Limits...
Biogenesis of porin of the outer mitochondrial membrane involves an import pathway via receptors and the general import pore of the TOM complex.

Krimmer T, Rapaport D, Ryan MT, Meisinger C, Kassenbrock CK, Blachly-Dyson E, Forte M, Douglas MG, Neupert W, Nargang FE, Pfanner N - J. Cell Biol. (2001)

Bottom Line: The characterization of two new mutant alleles of the essential pore protein Tom40 demonstrates that the import of porin also requires a functional Tom40.Moreover, the porin precursor can be cross-linked to Tom20, Tom22, and Tom40 on its import pathway.We conclude that import of porin does not proceed through the action of Tom20 alone, but requires an intact outer membrane and involves at least four more subunits of the TOM machinery, including the general import pore.

View Article: PubMed Central - PubMed

Affiliation: Institute for Biochemistry and Molecular Biology, University of Freiburg, D-79104 Freiburg, Germany.

ABSTRACT
Porin, also termed the voltage-dependent anion channel, is the most abundant protein of the mitochondrial outer membrane. The process of import and assembly of the protein is known to be dependent on the surface receptor Tom20, but the requirement for other mitochondrial proteins remains controversial. We have used mitochondria from Neurospora crassa and Saccharomyces cerevisiae to analyze the import pathway of porin. Import of porin into isolated mitochondria in which the outer membrane has been opened is inhibited despite similar levels of Tom20 as in intact mitochondria. A matrix-destined precursor and the porin precursor compete for the same translocation sites in both normal mitochondria and mitochondria whose surface receptors have been removed, suggesting that both precursors utilize the general import pore. Using an assay established to monitor the assembly of in vitro-imported porin into preexisting porin complexes we have shown that besides Tom20, the biogenesis of porin depends on the central receptor Tom22, as well as Tom5 and Tom7 of the general import pore complex (translocase of the outer mitochondrial membrane [TOM] core complex). The characterization of two new mutant alleles of the essential pore protein Tom40 demonstrates that the import of porin also requires a functional Tom40. Moreover, the porin precursor can be cross-linked to Tom20, Tom22, and Tom40 on its import pathway. We conclude that import of porin does not proceed through the action of Tom20 alone, but requires an intact outer membrane and involves at least four more subunits of the TOM machinery, including the general import pore.

Show MeSH
Import of porin requires components of the GIP. (A) Levels of Tom proteins in mitochondria isolated from yeast strains lacking individual TOM genes (Table ). Isolated mitochondria (25 μg protein per lane) were subjected to SDS-PAGE and immunodecoration with antibodies directed against the indicated proteins. Tim44, translocase of inner membrane subunit of 44 kD. (B) Import and assembly of radiolabeled porin. The experiment was performed as described in the legend to Fig. 4 A, except tom mutant mitochondria were used, and import was performed for the indicated periods. (Non-ass. Porin) Porin precursor in the low molecular weight range that is associated with mitochondria but not assembled. (C) Quantification of assembled porin. Hatched bars, high molecular weight complexes of assembled porin (440 and 400 kD); white bars, total assembled porin (440, 400, and 200 kD complexes together). The total amount of assembled radiolabeled porin in wild-type mitochondria after 15 min was set to 100% (control).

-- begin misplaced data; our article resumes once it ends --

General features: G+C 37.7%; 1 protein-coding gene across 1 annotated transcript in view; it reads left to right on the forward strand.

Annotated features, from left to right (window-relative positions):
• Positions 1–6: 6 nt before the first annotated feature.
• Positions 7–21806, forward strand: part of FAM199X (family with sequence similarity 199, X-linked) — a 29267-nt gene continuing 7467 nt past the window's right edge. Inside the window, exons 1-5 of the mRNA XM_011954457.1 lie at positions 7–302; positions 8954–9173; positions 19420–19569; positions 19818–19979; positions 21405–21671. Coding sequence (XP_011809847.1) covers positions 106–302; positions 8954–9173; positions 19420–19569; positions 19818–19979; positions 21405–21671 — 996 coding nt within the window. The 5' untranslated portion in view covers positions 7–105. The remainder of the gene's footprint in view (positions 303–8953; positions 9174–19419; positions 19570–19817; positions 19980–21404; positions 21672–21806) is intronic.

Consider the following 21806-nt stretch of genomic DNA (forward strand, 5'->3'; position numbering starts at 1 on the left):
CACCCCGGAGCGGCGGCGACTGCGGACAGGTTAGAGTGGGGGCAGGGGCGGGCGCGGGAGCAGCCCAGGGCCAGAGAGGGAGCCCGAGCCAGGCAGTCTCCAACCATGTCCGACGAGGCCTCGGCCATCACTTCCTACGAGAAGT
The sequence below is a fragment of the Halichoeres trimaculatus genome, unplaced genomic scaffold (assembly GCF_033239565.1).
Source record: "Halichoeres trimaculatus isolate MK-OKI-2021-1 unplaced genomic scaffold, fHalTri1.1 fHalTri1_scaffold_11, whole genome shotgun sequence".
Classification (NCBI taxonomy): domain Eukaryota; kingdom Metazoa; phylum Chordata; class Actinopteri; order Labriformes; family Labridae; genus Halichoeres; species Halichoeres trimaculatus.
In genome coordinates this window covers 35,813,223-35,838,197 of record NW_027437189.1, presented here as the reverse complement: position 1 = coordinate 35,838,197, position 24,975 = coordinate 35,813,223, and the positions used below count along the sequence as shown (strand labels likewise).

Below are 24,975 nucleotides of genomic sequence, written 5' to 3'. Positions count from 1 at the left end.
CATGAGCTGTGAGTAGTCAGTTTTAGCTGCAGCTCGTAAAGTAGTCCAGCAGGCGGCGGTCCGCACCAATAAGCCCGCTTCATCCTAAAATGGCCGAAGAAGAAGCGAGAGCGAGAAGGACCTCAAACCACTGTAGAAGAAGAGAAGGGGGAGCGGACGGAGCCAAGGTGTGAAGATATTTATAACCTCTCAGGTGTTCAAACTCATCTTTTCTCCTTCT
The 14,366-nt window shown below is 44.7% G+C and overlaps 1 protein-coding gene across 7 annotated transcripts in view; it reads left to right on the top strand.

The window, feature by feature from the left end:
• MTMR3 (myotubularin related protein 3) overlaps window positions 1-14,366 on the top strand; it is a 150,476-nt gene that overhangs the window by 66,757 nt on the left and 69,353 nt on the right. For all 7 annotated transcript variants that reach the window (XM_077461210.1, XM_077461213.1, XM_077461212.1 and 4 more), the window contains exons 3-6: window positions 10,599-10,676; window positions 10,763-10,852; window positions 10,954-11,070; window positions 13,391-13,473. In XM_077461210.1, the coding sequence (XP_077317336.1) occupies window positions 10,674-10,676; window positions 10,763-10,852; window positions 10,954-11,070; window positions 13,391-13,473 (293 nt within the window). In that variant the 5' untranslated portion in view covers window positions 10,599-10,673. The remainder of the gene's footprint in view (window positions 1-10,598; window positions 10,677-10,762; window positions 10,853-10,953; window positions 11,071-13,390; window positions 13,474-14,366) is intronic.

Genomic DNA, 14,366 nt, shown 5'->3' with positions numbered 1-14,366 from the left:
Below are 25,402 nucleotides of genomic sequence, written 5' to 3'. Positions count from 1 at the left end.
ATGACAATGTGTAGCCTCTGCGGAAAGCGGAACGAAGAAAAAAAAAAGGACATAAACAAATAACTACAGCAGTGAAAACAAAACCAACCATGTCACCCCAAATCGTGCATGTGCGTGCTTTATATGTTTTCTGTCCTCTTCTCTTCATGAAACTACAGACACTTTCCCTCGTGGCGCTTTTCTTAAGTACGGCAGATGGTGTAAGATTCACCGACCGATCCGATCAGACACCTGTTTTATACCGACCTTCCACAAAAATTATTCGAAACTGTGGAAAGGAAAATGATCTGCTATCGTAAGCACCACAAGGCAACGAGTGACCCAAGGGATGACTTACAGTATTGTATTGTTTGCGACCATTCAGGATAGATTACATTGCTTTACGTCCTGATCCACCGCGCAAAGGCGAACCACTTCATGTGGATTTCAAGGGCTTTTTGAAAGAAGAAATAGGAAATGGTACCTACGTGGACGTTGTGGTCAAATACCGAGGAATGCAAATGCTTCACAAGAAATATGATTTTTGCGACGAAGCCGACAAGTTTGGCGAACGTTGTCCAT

© Copyright Policy
Related In: Results  -  Collection


getmorefigures.php?uid=PMC2199606&req=5

Figure 5: Import of porin requires components of the GIP. (A) Levels of Tom proteins in mitochondria isolated from yeast strains lacking individual TOM genes (Table ). Isolated mitochondria (25 μg protein per lane) were subjected to SDS-PAGE and immunodecoration with antibodies directed against the indicated proteins. Tim44, translocase of inner membrane subunit of 44 kD. (B) Import and assembly of radiolabeled porin. The experiment was performed as described in the legend to Fig. 4 A, except tom mutant mitochondria were used, and import was performed for the indicated periods. (Non-ass. Porin) Porin precursor in the low molecular weight range that is associated with mitochondria but not assembled. (C) Quantification of assembled porin. Hatched bars, high molecular weight complexes of assembled porin (440 and 400 kD); white bars, total assembled porin (440, 400, and 200 kD complexes together). The total amount of assembled radiolabeled porin in wild-type mitochondria after 15 min was set to 100% (control).

Mentions: Mitochondria were isolated from yeast strains with single deletions of TOM22, TOM20, TOM7, TOM6, or TOM5. The steady-state levels of most mitochondrial marker proteins, including the respective other components of the TOM complex and the TIM machinery (shown here with Tim44), were found to be similar to those of wild-type mitochondria (Fig. 5 A) (Alconada et al. 1995; Hönlinger et al. 1996; Dietmeier et al. 1997; Dekker et al. 1998; van Wilpe et al. 1999). This was explained in the following way: mutations impairing the function of the TOM complex result in slower mitochondrial protein import that consequently becomes rate-limiting for mitochondrial and cellular growth. The strain lacking Tom20, however, is an exception since tom20Δ mitochondria are known to have a strongly reduced level of Tom22 (Lithgow et al. 1994). Therefore, we used a tom20Δ strain that additionally expressed TOM22 from a high copy number plasmid (Table ) (Dekker et al. 1998), restoring the mitochondrial content of Tom22 to a level comparable to that of wild-type (Fig. 5 A, lower left panel). Thus, the mutant mitochondria used are selectively defective in only one Tom protein.